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raceAhead: Intel’s Not Surprising New CEO

January 31, 2019, 7:37 PM UTC
Intel Corporation has named Robert Swan as its chief executive officer. His promotion was announced Jan. 31, 2019. Swan, who previously served as the company's chief financial officer and interim CEO, is the seventh CEO to lead the company based in Santa Clara, Calif. (Credit: Intel Corporation)
Intel Corporation has named Robert Swan as its chief executive officer. His promotion was announced Jan. 31, 2019. Swan, who previously served as the company's chief financial officer and interim CEO, is the seventh CEO to lead the company based in Santa Clara, Calif. (Credit: Intel Corporation)
Courtesy of Intel Corporation

After a seven-month search for a new chief executive, Intel’s board announced today that interim CEO and former chief financial officer Robert Swan would stay on in the position. It was a surprising choice for the legendary chipmaker, which has always opted to place long-time, veteran executives in the top spot. Swan joined the company in 2016, making him the first new kid on the C-Suite block.

What’s a little less surprising is that Swan is another in a short list of very dedicated and highly qualified white men tapped to run Intel.

Now, I’m not calling out the chipmaker, exactly.

In fact, since 2015, they’ve taken a very public leadership role in addressing equity in tech, and have set and met a series of incremental inclusion goals which were established by former CEO Brian Krzanich. (Krzanich resigned last June after it was discovered he’d had a consensual relationship with an Intel employee, a breach of company policy.)

Last fall, the company announced they’d achieved “full representation,” a metric which means their workforce reflects their understanding of the available talent pool— for them, roughly 27% women, 9.2% Hispanic and a little under 5% African American.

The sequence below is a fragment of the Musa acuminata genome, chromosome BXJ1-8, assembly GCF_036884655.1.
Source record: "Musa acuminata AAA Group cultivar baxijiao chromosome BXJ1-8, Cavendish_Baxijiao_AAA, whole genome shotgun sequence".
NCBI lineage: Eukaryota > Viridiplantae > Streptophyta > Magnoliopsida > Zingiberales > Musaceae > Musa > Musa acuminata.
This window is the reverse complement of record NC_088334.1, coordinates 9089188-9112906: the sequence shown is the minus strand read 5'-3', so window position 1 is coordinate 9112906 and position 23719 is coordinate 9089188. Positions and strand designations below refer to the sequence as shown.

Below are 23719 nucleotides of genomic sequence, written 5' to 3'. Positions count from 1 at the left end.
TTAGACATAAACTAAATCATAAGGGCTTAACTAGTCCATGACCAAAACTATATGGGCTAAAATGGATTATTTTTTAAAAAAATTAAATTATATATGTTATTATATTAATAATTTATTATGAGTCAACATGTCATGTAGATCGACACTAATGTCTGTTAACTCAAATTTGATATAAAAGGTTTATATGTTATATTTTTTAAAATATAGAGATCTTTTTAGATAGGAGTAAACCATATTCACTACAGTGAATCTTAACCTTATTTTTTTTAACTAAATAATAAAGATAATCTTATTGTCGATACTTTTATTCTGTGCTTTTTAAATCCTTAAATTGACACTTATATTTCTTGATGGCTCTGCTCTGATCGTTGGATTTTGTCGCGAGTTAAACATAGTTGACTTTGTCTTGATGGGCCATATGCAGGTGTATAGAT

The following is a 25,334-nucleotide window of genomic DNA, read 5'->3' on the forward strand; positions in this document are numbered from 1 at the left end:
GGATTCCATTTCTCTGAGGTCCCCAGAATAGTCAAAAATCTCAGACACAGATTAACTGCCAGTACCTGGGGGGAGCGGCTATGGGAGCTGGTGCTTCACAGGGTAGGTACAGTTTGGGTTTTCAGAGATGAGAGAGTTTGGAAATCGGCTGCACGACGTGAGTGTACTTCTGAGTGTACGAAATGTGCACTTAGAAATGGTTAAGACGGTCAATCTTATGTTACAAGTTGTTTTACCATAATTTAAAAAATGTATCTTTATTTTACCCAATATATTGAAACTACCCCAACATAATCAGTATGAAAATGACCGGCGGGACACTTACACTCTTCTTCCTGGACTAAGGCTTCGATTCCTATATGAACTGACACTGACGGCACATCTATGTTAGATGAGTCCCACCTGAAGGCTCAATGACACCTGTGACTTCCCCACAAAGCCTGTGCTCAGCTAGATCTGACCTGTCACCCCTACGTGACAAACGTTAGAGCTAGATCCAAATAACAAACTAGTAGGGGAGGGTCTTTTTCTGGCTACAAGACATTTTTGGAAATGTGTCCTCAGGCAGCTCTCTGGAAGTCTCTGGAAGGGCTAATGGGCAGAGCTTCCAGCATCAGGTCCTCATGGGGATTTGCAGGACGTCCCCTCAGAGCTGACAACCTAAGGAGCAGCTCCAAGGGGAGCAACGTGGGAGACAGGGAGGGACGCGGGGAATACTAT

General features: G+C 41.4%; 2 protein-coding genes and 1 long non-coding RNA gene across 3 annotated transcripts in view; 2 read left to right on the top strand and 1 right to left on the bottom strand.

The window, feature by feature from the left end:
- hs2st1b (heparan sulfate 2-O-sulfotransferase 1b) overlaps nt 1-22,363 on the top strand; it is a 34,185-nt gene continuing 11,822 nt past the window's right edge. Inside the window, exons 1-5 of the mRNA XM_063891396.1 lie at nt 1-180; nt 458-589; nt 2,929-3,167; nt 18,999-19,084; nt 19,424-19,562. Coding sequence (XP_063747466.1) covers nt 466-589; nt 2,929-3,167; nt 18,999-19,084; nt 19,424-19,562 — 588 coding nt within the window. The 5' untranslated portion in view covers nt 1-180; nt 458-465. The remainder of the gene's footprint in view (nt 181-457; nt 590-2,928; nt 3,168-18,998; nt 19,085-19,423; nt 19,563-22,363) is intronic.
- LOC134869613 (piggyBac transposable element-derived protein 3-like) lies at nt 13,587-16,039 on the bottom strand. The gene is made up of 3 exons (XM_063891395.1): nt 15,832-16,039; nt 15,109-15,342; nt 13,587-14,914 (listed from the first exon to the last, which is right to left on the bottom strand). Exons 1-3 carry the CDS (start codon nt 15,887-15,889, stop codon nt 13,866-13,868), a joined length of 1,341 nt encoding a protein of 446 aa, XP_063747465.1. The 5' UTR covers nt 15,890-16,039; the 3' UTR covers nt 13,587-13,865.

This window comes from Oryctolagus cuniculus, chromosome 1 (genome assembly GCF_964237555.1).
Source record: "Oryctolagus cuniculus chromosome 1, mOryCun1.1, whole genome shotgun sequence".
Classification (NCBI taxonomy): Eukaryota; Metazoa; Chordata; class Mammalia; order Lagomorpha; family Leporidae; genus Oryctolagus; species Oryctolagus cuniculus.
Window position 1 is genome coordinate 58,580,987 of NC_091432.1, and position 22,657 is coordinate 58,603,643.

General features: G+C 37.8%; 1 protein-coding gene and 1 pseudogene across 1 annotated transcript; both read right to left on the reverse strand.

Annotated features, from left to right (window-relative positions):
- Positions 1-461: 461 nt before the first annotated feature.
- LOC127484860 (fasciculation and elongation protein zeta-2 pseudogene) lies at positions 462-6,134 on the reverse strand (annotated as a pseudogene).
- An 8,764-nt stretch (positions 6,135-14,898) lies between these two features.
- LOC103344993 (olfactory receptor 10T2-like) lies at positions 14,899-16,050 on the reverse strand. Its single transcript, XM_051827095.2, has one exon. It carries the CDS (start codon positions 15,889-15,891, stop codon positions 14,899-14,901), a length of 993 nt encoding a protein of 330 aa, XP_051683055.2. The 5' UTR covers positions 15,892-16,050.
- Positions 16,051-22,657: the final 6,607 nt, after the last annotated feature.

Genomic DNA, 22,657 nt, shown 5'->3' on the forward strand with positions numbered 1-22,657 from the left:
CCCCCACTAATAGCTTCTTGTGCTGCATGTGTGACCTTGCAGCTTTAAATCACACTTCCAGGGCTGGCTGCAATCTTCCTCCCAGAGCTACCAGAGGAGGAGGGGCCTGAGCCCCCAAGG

It’s not even close to full equity, but one in a series of steps aiming to improve representation overall.

Barbara Whye, Intel’s chief diversity and inclusion officer, characterized it to The Wall Street Journal, as “like one inch on the 12-inch ruler.” One part of her efforts to retain talent is the WarmLine, an internal leadership service that helps existing employees find support if they think they’re being overlooked for advancement.

And yet, progress is still slow. White men still account for more than 70 percent of corporate leadership in Fortune 500 companies.

A short while back, I asked two researchers from the University of Colorado, David Hekman and Stefanie Johnson, for their thoughts on why underrepresented talent isn’t making it up the leadership food chain.

Both separately and together, they’ve been conducting original research on how bias works, and to use their words, working on the puzzle as to why top-level leaders are disproportionately white men.

One piece of research, published in the Harvard Business Review, offers an important clue. It showed that women or people of color who promote or advocate for each other tend to be penalized, which impacts their careers.

“Our set of studies suggest that it’s risky for low-status group members to help others like them,” they wrote. “And this can lead to women and minorities choosing not to advocate for other women and minorities once they reach positions of power, as they don’t want to be perceived as incompetent, poor performers.